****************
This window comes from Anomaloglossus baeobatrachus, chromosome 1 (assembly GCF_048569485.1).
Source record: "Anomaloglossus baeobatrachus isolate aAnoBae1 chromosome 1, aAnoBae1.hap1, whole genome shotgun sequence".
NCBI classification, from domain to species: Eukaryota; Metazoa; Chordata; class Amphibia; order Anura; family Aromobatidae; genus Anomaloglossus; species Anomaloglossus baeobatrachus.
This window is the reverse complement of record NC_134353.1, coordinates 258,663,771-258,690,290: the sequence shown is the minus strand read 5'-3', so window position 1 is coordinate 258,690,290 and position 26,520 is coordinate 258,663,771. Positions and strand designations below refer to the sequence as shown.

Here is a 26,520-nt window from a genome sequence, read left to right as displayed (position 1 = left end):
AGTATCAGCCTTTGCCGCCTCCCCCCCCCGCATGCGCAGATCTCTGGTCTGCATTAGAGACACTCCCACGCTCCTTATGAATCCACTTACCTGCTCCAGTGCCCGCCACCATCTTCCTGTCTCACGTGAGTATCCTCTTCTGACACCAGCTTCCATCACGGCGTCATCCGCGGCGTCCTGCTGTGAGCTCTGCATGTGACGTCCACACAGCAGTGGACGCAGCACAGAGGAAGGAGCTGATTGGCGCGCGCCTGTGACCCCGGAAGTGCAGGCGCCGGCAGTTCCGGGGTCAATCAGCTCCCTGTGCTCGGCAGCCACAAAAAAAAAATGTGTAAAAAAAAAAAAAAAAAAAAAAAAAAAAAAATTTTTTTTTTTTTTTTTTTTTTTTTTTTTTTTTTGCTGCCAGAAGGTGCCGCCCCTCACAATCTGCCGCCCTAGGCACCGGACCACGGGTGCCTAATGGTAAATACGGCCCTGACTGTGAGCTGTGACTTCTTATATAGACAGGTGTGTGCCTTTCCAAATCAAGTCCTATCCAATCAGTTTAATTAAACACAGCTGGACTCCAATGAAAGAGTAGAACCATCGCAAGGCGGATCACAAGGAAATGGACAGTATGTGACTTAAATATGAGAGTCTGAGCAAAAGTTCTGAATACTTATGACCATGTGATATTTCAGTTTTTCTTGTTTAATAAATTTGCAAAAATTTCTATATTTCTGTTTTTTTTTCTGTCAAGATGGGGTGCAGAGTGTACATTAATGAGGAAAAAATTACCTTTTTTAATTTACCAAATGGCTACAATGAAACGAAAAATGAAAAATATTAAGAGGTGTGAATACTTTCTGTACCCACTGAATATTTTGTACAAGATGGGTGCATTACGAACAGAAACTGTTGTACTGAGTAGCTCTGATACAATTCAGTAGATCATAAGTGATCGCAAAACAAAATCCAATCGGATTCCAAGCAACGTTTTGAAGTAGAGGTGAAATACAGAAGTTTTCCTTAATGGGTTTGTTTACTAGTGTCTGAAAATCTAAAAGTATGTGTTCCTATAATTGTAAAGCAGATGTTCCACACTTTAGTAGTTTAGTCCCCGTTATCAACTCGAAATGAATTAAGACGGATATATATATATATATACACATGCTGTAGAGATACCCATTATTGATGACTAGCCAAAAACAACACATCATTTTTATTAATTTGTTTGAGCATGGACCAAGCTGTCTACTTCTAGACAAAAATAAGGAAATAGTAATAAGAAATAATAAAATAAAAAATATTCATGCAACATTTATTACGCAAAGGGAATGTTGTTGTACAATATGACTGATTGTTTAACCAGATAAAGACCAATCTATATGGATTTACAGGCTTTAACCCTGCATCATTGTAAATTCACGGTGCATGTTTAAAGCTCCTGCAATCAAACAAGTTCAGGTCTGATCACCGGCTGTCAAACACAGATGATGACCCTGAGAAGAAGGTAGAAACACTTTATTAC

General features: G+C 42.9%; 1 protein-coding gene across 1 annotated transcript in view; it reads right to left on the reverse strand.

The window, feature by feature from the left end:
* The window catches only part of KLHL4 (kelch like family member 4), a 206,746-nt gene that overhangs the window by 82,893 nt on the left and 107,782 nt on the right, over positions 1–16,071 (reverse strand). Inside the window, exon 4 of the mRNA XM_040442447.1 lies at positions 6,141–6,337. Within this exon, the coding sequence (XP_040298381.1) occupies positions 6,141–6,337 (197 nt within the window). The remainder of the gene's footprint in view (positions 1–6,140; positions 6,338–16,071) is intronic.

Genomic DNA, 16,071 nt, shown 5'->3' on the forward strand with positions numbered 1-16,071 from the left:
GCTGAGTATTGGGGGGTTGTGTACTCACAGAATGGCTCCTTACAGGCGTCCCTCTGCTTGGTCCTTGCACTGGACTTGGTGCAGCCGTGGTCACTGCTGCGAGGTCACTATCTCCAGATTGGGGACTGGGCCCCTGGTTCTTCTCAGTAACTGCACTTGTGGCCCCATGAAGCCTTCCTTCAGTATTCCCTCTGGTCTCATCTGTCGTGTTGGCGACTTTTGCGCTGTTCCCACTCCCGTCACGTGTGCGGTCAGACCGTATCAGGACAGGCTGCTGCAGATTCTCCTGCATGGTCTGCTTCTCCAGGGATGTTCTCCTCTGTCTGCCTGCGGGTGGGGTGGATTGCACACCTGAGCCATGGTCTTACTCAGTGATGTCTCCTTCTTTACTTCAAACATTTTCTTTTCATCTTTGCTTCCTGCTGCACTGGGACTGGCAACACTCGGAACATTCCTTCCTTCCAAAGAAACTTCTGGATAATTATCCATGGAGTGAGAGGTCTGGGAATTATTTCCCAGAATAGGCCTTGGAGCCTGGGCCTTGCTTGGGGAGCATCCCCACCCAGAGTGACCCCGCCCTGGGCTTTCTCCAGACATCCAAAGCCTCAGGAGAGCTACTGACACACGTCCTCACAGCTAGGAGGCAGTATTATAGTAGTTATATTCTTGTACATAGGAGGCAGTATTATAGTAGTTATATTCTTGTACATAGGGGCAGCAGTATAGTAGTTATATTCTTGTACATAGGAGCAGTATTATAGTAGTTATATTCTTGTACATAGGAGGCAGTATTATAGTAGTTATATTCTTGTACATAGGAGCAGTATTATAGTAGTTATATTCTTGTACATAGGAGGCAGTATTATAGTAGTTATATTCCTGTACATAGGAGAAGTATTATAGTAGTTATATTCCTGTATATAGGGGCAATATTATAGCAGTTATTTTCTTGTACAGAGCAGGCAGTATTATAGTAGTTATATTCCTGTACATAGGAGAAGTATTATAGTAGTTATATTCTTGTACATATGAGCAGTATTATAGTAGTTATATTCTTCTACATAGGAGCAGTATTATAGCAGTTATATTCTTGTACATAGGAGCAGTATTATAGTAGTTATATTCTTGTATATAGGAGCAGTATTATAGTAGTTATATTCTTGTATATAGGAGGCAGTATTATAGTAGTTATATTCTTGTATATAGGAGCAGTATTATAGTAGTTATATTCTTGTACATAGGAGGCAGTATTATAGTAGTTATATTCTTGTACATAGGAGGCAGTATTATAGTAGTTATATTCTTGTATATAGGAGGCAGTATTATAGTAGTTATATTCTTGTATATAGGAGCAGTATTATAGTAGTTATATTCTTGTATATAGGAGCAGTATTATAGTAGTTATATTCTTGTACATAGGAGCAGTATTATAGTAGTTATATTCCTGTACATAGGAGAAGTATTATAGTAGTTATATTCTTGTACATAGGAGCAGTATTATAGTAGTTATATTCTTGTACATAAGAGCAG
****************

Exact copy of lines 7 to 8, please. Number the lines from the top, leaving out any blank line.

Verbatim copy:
General features: G+C 42.9%; 1 protein-coding gene across 1 annotated transcript in view; it reads right to left on the reverse strand.

The window, feature by feature from the left end: